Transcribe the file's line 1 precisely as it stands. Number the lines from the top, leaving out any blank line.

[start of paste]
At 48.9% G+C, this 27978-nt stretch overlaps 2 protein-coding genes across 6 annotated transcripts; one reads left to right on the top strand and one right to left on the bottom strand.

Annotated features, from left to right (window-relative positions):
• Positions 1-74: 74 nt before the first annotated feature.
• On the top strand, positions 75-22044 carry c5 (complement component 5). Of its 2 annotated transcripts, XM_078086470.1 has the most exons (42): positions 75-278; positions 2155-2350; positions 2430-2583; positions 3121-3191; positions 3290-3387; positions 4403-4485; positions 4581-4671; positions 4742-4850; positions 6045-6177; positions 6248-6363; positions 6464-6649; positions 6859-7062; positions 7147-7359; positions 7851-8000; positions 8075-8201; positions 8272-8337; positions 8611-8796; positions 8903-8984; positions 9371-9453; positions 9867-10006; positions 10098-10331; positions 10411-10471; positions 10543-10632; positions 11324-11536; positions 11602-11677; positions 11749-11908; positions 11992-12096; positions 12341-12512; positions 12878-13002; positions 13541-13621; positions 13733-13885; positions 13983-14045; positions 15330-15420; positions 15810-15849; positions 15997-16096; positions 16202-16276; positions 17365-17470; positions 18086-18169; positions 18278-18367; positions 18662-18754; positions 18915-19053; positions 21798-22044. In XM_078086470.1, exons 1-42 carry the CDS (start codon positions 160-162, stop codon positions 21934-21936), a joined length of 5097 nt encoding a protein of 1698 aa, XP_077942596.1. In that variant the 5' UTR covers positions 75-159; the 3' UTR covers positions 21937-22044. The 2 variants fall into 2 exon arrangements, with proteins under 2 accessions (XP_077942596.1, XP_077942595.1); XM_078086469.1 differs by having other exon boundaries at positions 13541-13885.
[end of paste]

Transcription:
At 48.9% G+C, this 27978-nt stretch overlaps 2 protein-coding genes across 6 annotated transcripts; one reads left to right on the top strand and one right to left on the bottom strand.